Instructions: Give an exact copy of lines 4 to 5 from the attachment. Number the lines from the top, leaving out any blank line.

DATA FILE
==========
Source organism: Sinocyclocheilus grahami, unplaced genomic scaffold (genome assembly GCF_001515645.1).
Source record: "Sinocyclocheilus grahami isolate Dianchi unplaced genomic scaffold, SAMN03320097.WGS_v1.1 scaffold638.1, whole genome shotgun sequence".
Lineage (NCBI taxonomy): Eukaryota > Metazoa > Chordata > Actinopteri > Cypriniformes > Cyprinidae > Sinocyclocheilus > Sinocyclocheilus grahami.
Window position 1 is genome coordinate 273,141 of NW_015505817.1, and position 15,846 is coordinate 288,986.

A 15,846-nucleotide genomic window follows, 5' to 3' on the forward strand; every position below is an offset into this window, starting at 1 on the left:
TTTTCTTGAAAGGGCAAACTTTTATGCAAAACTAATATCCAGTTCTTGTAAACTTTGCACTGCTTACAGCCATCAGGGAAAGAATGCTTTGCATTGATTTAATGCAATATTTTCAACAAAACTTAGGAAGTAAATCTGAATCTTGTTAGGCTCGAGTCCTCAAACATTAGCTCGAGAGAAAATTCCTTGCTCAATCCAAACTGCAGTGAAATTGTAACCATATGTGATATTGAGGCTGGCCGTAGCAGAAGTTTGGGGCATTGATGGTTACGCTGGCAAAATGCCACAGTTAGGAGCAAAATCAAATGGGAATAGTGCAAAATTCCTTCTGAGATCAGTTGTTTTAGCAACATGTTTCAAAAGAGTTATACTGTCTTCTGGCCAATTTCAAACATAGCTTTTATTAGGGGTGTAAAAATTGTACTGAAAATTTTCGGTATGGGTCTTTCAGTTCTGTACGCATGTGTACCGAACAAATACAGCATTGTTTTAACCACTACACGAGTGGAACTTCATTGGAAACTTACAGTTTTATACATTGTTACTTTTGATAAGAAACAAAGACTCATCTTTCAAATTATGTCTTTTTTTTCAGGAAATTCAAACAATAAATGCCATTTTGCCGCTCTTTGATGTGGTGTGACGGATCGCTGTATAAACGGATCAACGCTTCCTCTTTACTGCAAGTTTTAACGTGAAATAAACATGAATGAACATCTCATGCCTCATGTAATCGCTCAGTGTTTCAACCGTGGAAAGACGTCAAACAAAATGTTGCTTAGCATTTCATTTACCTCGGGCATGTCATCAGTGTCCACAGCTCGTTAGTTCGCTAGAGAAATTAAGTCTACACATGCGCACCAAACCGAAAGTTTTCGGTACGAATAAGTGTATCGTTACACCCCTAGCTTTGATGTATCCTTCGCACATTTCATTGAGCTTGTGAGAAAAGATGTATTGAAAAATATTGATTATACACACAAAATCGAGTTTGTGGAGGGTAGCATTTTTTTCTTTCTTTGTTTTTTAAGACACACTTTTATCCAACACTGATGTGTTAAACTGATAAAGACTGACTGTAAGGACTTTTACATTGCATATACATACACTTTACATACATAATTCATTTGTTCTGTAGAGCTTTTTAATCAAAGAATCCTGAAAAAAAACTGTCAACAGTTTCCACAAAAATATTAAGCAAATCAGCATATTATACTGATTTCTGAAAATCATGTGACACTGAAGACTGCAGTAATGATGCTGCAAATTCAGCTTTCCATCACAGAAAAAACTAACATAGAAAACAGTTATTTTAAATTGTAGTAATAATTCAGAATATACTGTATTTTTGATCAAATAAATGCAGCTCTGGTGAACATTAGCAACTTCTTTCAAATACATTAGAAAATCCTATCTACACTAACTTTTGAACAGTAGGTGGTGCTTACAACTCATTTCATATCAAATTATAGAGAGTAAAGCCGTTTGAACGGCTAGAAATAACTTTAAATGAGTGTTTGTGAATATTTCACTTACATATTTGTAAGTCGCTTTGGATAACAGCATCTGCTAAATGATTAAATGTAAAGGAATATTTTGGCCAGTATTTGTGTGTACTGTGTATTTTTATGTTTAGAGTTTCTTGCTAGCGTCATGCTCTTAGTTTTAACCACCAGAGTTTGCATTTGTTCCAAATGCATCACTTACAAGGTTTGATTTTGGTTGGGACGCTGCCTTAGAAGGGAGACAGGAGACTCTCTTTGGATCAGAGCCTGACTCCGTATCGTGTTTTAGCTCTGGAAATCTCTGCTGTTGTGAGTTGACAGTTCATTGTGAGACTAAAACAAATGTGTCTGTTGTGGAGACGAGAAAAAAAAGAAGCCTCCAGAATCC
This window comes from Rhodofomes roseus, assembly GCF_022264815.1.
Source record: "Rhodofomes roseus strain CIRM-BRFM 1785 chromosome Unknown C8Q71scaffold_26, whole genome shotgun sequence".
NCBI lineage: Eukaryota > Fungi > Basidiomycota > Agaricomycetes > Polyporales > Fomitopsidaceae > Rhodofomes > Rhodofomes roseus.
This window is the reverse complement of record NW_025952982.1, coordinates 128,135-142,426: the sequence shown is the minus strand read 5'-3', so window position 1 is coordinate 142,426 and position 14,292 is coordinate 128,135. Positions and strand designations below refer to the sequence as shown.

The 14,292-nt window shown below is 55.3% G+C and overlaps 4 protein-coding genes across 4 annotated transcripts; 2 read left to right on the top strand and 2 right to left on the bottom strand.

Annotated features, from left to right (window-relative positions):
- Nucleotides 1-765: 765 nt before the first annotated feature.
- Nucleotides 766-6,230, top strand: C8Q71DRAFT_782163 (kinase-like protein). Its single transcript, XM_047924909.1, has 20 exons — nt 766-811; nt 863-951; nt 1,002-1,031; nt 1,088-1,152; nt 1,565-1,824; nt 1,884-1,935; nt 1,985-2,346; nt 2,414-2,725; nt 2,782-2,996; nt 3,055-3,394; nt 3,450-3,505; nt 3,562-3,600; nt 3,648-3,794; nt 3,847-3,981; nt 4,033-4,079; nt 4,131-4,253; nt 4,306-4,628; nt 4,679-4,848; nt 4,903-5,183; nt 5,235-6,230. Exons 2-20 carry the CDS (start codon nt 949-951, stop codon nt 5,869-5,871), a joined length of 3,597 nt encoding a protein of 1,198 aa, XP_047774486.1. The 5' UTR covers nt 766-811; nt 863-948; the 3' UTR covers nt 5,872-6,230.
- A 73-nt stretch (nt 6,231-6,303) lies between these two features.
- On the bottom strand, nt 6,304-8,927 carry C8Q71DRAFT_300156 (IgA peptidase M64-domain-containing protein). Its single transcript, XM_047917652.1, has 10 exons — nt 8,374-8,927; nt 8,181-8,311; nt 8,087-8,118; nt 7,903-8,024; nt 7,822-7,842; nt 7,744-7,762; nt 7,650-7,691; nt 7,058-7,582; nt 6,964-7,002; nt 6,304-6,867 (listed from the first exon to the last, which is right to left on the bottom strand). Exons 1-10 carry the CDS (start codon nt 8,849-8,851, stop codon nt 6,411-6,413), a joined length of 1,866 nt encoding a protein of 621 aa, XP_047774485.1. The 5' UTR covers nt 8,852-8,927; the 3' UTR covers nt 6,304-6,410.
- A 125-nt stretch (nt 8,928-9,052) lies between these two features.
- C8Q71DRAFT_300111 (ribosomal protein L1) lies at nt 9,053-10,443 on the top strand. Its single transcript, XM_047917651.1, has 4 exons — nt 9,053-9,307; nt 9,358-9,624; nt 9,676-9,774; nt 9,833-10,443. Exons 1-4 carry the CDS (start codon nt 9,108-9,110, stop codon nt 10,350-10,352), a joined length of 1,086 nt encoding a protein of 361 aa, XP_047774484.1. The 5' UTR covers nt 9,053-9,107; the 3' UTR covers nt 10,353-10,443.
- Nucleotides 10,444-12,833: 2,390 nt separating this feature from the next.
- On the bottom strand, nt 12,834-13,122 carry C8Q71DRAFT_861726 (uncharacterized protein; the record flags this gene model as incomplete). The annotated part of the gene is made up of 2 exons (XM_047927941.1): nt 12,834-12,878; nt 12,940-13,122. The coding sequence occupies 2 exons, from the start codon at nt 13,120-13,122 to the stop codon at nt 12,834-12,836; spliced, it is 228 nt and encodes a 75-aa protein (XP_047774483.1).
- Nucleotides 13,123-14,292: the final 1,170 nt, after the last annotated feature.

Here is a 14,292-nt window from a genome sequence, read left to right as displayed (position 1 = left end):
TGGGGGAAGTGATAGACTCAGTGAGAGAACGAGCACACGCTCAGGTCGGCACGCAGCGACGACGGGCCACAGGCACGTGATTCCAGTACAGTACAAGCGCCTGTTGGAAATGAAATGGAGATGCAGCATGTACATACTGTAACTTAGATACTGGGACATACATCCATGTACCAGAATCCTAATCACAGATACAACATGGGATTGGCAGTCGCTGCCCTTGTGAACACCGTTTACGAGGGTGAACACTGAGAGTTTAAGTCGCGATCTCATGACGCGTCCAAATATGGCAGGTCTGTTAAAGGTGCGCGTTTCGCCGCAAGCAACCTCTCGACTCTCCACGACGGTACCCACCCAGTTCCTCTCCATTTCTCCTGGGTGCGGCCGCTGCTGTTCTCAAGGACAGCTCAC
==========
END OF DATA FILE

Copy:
Window position 1 is genome coordinate 273,141 of NW_015505817.1, and position 15,846 is coordinate 288,986.

A 15,846-nucleotide genomic window follows, 5' to 3' on the forward strand; every position below is an offset into this window, starting at 1 on the left: